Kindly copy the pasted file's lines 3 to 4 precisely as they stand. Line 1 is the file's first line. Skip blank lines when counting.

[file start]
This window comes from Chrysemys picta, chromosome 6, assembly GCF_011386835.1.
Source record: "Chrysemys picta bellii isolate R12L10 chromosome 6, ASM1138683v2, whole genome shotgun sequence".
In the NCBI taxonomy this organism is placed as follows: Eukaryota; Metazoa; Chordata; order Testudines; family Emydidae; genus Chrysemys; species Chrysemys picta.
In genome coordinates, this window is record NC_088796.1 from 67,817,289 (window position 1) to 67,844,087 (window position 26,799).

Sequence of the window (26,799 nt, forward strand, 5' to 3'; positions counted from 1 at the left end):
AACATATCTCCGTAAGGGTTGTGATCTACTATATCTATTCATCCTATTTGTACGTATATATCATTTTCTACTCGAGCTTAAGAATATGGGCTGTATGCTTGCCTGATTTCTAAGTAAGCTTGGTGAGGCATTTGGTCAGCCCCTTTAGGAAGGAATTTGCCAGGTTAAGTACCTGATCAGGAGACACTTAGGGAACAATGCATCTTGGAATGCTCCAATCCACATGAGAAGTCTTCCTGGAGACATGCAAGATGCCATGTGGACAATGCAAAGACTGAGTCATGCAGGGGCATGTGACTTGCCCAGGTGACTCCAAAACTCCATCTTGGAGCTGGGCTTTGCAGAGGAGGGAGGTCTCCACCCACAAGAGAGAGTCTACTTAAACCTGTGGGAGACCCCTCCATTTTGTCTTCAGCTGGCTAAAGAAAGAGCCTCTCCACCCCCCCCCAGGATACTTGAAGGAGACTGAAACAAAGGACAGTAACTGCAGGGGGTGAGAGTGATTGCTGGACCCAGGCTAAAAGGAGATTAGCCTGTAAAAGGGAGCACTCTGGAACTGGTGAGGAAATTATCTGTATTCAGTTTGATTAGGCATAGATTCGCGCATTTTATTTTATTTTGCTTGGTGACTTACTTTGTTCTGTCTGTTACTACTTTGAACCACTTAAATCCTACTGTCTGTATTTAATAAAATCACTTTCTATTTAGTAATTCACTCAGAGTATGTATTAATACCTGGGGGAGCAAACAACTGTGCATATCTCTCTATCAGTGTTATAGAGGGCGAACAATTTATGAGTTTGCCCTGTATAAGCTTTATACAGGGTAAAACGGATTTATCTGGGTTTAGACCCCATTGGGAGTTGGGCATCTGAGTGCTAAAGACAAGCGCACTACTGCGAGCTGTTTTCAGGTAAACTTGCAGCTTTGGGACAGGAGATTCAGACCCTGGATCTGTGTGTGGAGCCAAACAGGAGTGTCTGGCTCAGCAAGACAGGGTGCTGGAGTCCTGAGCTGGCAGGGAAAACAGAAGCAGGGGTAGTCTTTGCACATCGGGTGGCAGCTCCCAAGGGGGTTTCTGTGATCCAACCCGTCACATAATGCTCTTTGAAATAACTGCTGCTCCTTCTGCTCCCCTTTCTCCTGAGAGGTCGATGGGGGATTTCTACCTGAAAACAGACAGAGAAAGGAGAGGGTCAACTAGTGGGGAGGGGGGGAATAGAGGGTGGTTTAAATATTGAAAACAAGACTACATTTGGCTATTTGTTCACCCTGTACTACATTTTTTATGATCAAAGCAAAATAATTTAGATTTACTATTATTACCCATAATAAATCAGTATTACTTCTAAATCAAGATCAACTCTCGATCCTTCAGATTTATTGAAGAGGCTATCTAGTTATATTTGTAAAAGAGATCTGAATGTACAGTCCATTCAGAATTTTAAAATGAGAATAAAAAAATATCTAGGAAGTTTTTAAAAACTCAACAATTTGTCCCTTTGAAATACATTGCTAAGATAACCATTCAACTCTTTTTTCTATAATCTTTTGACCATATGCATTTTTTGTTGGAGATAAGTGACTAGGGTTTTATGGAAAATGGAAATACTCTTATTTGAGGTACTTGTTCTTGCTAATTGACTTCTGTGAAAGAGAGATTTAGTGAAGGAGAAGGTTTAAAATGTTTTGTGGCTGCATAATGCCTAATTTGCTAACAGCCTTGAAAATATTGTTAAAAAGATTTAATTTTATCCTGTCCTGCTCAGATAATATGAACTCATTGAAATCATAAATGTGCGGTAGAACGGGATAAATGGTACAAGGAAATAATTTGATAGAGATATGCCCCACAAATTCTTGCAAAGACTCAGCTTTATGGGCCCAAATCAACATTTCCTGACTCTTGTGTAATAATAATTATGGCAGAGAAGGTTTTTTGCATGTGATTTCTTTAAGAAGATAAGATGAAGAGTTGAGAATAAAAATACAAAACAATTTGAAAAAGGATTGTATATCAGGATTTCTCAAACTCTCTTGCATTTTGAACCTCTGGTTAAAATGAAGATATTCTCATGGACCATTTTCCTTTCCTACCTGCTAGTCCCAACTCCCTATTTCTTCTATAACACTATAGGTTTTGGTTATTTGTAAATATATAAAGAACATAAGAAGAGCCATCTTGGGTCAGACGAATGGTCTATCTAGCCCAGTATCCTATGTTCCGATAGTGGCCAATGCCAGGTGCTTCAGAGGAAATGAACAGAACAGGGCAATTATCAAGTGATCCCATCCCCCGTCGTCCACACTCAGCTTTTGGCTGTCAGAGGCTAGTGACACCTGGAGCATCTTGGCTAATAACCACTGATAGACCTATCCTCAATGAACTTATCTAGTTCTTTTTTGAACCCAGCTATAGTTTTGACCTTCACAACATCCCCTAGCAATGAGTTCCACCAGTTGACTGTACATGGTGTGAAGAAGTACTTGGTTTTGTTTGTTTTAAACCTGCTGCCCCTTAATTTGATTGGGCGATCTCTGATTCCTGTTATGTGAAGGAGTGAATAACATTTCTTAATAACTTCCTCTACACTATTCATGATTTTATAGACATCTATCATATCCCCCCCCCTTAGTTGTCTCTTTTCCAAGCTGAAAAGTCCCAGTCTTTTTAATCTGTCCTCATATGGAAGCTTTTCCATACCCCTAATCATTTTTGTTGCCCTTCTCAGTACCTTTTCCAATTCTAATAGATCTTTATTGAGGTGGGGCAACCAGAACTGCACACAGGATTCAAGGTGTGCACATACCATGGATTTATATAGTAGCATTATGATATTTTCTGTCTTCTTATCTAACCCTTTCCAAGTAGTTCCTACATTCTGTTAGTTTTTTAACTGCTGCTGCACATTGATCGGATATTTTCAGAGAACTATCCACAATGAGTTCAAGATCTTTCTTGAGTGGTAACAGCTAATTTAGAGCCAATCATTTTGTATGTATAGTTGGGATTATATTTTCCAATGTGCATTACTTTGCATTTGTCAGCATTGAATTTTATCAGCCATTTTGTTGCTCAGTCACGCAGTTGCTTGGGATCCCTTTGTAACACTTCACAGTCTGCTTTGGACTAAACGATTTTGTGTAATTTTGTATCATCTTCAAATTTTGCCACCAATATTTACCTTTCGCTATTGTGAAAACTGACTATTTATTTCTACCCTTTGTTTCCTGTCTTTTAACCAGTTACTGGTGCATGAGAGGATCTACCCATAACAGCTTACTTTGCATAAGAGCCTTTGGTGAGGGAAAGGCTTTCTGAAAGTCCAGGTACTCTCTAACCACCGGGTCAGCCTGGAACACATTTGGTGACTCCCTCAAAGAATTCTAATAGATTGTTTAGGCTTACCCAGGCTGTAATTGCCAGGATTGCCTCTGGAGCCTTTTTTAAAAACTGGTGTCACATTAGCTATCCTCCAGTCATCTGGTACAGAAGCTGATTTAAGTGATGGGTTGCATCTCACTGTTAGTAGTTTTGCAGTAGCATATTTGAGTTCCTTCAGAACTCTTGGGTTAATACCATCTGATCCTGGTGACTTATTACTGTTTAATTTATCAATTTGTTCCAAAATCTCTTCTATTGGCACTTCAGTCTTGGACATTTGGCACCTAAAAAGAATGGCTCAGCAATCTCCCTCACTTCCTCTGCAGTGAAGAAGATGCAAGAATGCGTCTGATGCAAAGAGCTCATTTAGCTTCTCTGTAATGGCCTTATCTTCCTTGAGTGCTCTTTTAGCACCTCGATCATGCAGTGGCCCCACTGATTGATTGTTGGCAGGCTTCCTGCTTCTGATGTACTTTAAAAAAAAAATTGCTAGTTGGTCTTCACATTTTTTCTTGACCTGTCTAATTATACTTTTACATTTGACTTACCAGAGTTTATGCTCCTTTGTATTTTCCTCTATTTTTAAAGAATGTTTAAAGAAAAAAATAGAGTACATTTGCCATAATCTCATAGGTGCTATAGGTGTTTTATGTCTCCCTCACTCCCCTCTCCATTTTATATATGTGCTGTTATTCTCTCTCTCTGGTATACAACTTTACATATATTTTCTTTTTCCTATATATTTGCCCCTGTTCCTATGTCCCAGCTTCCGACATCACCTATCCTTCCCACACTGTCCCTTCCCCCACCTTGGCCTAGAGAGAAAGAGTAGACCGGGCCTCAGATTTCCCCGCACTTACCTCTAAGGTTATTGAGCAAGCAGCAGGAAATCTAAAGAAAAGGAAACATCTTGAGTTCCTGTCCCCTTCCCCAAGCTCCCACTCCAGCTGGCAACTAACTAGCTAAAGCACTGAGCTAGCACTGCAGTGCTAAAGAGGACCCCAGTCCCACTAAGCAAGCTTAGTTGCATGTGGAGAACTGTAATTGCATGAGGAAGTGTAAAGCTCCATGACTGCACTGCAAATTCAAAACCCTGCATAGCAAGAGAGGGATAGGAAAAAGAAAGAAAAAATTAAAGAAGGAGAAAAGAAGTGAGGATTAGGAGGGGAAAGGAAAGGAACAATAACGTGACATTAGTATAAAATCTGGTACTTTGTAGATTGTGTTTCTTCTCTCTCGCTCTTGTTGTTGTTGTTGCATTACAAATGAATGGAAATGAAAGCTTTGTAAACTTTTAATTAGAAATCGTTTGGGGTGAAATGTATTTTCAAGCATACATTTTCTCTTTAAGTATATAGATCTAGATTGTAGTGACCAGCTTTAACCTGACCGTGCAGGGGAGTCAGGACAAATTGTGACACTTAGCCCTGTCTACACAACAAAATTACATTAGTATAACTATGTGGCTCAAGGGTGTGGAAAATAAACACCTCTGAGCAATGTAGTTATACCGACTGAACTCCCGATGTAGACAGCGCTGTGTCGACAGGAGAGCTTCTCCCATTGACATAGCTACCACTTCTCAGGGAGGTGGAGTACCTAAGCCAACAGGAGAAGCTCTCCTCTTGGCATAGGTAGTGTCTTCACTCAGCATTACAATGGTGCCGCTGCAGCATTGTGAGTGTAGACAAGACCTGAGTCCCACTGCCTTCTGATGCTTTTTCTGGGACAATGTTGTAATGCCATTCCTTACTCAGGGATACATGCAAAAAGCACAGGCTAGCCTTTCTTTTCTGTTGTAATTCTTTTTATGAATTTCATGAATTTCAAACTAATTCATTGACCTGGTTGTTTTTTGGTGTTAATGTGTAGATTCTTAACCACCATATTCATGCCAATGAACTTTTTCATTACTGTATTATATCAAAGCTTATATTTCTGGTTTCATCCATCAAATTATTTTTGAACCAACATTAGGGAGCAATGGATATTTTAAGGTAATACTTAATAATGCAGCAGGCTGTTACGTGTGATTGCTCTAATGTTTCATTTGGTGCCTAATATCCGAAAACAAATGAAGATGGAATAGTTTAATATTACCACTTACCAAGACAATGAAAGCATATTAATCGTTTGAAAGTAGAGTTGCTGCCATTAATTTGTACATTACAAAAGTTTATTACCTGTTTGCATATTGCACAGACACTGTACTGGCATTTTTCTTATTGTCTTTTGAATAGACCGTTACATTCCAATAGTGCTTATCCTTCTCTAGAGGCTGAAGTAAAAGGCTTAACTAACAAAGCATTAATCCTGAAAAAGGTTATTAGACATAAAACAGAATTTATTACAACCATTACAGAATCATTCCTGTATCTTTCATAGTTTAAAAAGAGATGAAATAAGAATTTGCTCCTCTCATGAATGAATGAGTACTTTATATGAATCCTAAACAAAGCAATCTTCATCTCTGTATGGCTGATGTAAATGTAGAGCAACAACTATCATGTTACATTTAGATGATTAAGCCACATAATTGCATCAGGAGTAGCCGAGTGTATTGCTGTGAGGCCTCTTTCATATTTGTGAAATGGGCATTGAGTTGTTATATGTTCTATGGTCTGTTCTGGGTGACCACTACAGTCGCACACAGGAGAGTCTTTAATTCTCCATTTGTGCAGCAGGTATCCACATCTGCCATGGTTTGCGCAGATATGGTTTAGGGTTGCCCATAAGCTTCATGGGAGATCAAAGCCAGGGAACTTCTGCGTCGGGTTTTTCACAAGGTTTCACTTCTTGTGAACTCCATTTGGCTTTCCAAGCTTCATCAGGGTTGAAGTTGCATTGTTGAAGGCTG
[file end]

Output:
In the NCBI taxonomy this organism is placed as follows: Eukaryota; Metazoa; Chordata; order Testudines; family Emydidae; genus Chrysemys; species Chrysemys picta.
In genome coordinates, this window is record NC_088796.1 from 67,817,289 (window position 1) to 67,844,087 (window position 26,799).